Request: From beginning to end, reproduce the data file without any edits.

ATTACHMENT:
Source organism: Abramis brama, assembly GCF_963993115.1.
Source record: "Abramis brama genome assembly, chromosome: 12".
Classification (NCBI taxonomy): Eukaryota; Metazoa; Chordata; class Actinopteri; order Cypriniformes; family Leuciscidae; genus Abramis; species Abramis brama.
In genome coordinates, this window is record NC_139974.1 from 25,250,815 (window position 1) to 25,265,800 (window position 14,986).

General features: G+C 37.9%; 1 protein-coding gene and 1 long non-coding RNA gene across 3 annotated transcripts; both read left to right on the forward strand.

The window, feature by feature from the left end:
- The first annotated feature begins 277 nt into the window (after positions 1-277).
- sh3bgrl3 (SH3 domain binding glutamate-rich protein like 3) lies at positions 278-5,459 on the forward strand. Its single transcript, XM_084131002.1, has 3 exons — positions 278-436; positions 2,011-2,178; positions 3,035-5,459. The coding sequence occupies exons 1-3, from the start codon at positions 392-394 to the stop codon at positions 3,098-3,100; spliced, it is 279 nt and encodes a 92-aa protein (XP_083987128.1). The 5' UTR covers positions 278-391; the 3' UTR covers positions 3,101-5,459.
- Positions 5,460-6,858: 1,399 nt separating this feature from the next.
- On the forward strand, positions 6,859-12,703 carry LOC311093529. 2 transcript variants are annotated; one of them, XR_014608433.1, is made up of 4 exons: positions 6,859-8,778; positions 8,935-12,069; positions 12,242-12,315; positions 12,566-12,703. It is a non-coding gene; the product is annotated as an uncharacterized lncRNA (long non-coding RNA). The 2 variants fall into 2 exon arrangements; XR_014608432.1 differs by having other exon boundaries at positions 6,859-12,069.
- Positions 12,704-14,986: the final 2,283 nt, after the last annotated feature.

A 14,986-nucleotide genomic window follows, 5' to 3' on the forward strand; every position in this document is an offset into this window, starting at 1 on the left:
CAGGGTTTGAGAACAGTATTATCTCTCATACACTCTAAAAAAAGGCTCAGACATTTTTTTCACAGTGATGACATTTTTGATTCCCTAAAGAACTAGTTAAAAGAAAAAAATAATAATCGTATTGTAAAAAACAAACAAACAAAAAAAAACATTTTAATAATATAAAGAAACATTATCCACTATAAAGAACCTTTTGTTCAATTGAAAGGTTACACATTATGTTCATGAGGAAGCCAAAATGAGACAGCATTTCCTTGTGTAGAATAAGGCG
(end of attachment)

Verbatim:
Source organism: Abramis brama, assembly GCF_963993115.1.
Source record: "Abramis brama genome assembly, chromosome: 12".
Classification (NCBI taxonomy): Eukaryota; Metazoa; Chordata; class Actinopteri; order Cypriniformes; family Leuciscidae; genus Abramis; species Abramis brama.
In genome coordinates, this window is record NC_139974.1 from 25,250,815 (window position 1) to 25,265,800 (window position 14,986).

General features: G+C 37.9%; 1 protein-coding gene and 1 long non-coding RNA gene across 3 annotated transcripts; both read left to right on the forward strand.

The window, feature by feature from the left end:
- The first annotated feature begins 277 nt into the window (after positions 1-277).
- sh3bgrl3 (SH3 domain binding glutamate-rich protein like 3) lies at positions 278-5,459 on the forward strand. Its single transcript, XM_084131002.1, has 3 exons — positions 278-436; positions 2,011-2,178; positions 3,035-5,459. The coding sequence occupies exons 1-3, from the start codon at positions 392-394 to the stop codon at positions 3,098-3,100; spliced, it is 279 nt and encodes a 92-aa protein (XP_083987128.1). The 5' UTR covers positions 278-391; the 3' UTR covers positions 3,101-5,459.
- Positions 5,460-6,858: 1,399 nt separating this feature from the next.
- On the forward strand, positions 6,859-12,703 carry LOC311093529. 2 transcript variants are annotated; one of them, XR_014608433.1, is made up of 4 exons: positions 6,859-8,778; positions 8,935-12,069; positions 12,242-12,315; positions 12,566-12,703. It is a non-coding gene; the product is annotated as an uncharacterized lncRNA (long non-coding RNA). The 2 variants fall into 2 exon arrangements; XR_014608432.1 differs by having other exon boundaries at positions 6,859-12,069.
- Positions 12,704-14,986: the final 2,283 nt, after the last annotated feature.

A 14,986-nucleotide genomic window follows, 5' to 3' on the forward strand; every position in this document is an offset into this window, starting at 1 on the left:
CAGGGTTTGAGAACAGTATTATCTCTCATACACTCTAAAAAAAGGCTCAGACATTTTTTTCACAGTGATGACATTTTTGATTCCCTAAAGAACTAGTTAAAAGAAAAAAATAATAATCGTATTGTAAAAAACAAACAAACAAAAAAAAACATTTTAATAATATAAAGAAACATTATCCACTATAAAGAACCTTTTGTTCAATTGAAAGGTTACACATTATGTTCATGAGGAAGCCAAAATGAGACAGCATTTCCTTGTGTAGAATAAGGCG